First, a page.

Impact of genetic relatedness and functional diversity on green roof community performance
In recent years, phylogenetic information has increasingly been used to shed light on the drivers of community assemblage such as competition and facilitation. This concept, commonly studied in natural terrestrial plant communities, is largely unexplored in green or vegetated roofs. Green roofs differ from natural systems in that their species assemblages are predetermined and they are designed for a specific function. However, genetic and phenotypic diversity can impact species interactions in this novel context. My study examined green roofs as ecological communities by comparing genetic relatedness and levels of functional diversity among nine Sedum species, a plant commonly used to construct green roofs. These nine species were divided into three functional groups based on phenotypic traits, and planted in a simulated green roof. Replicate trays were manipulated for number of functional groups, ranging from monoculture, two, or three groups per tray. Four chloroplast intergenic regions were used to estimate a phylogeny and measure phylogenetic relatedness among species. I hypothesized that greater functional diversity, and lower genetic relatedness would positively impact survival and biomass and thus improve the ability of the roof to perform its designed functions such as stormwater retention.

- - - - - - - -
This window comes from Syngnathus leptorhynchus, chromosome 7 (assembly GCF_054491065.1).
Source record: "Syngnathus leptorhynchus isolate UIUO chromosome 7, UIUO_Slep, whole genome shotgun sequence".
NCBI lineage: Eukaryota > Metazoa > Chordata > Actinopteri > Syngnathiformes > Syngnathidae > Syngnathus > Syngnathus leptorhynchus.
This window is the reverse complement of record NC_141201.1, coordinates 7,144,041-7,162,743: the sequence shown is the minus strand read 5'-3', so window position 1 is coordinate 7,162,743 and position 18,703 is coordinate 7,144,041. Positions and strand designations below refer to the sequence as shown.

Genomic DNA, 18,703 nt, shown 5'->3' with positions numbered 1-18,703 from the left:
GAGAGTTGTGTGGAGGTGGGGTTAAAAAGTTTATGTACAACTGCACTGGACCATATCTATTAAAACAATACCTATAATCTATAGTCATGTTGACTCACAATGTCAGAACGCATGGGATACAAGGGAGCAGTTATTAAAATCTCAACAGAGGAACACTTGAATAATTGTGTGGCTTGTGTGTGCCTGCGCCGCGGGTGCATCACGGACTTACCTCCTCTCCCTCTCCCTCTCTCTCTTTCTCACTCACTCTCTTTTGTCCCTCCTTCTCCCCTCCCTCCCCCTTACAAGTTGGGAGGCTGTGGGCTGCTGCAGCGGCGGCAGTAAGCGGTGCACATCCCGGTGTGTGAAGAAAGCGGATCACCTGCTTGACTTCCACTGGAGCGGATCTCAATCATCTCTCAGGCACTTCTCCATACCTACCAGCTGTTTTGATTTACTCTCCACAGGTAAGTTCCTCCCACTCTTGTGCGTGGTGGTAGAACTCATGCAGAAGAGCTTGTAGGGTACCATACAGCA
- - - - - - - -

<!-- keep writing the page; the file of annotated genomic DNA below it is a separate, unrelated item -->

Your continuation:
By measuring phylogenetic relatedness as well as survival, biomass, and water retention capabilities, I can infer the impact that diversity and relatedness will have on green roofs as an engineered plant community. Initial results from chloroplast intergenic region sequences in the nine species show that there are genetic differences among species at multiple loci. Thus, metrics of genetic relatedness such as the Net Relatedness Index (NRI), calculated using mean phylogenetic distance can serve as a useful measure of diversity even at the within-genus level. Additionally, preliminary measurements of green roof performance (survival, biomass, etc.), when seasonally applicable, suggest that trays with higher functional diversity exhibit a greater degree of survival and greater biomass than monoculture trays. Further analysis is needed to determine whether genetic relatedness correlates with functional diversity, as well as how these variables impact roof community performance. Explicit quantification of genetic relatedness as well as traditional focus on functional diversity in engineered green roof communities can serve to better inform the design and intentional species assemblages of the roofs, and thus improve the ecological and environmental health of urban areas.